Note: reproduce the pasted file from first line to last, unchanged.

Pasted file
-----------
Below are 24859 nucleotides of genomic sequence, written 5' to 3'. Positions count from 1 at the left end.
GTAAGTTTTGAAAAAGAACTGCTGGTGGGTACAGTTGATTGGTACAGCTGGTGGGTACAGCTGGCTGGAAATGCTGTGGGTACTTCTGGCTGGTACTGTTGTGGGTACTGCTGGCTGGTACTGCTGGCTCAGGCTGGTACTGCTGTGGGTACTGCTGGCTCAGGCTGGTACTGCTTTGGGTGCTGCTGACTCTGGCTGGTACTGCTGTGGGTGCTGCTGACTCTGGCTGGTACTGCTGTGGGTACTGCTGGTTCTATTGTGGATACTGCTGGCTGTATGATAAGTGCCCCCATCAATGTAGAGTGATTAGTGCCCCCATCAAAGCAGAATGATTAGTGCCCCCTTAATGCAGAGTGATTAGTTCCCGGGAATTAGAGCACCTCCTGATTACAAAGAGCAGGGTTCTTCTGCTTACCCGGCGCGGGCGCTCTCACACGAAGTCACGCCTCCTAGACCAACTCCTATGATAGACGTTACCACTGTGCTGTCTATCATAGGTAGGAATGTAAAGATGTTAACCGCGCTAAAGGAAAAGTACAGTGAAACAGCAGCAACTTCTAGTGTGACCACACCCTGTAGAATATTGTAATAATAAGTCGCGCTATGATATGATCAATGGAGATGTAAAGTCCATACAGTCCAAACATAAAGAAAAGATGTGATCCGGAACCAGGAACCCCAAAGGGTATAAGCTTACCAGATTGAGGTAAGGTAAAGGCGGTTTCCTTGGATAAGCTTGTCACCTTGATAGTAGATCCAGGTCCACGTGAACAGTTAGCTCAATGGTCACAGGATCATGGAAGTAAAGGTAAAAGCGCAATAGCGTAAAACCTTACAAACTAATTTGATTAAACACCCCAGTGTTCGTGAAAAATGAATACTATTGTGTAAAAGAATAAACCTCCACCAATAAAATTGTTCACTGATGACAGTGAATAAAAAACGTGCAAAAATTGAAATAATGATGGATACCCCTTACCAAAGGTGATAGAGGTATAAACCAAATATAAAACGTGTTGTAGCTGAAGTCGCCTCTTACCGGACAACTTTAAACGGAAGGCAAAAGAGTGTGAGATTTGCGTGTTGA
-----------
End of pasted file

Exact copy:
Below are 24859 nucleotides of genomic sequence, written 5' to 3'. Positions count from 1 at the left end.
GTAAGTTTTGAAAAAGAACTGCTGGTGGGTACAGTTGATTGGTACAGCTGGTGGGTACAGCTGGCTGGAAATGCTGTGGGTACTTCTGGCTGGTACTGTTGTGGGTACTGCTGGCTGGTACTGCTGGCTCAGGCTGGTACTGCTGTGGGTACTGCTGGCTCAGGCTGGTACTGCTTTGGGTGCTGCTGACTCTGGCTGGTACTGCTGTGGGTGCTGCTGACTCTGGCTGGTACTGCTGTGGGTACTGCTGGTTCTATTGTGGATACTGCTGGCTGTATGATAAGTGCCCCCATCAATGTAGAGTGATTAGTGCCCCCATCAAAGCAGAATGATTAGTGCCCCCTTAATGCAGAGTGATTAGTTCCCGGGAATTAGAGCACCTCCTGATTACAAAGAGCAGGGTTCTTCTGCTTACCCGGCGCGGGCGCTCTCACACGAAGTCACGCCTCCTAGACCAACTCCTATGATAGACGTTACCACTGTGCTGTCTATCATAGGTAGGAATGTAAAGATGTTAACCGCGCTAAAGGAAAAGTACAGTGAAACAGCAGCAACTTCTAGTGTGACCACACCCTGTAGAATATTGTAATAATAAGTCGCGCTATGATATGATCAATGGAGATGTAAAGTCCATACAGTCCAAACATAAAGAAAAGATGTGATCCGGAACCAGGAACCCCAAAGGGTATAAGCTTACCAGATTGAGGTAAGGTAAAGGCGGTTTCCTTGGATAAGCTTGTCACCTTGATAGTAGATCCAGGTCCACGTGAACAGTTAGCTCAATGGTCACAGGATCATGGAAGTAAAGGTAAAAGCGCAATAGCGTAAAACCTTACAAACTAATTTGATTAAACACCCCAGTGTTCGTGAAAAATGAATACTATTGTGTAAAAGAATAAACCTCCACCAATAAAATTGTTCACTGATGACAGTGAATAAAAAACGTGCAAAAATTGAAATAATGATGGATACCCCTTACCAAAGGTGATAGAGGTATAAACCAAATATAAAACGTGTTGTAGCTGAAGTCGCCTCTTACCGGACAACTTTAAACGGAAGGCAAAAGAGTGTGAGATTTGCGTGTTGA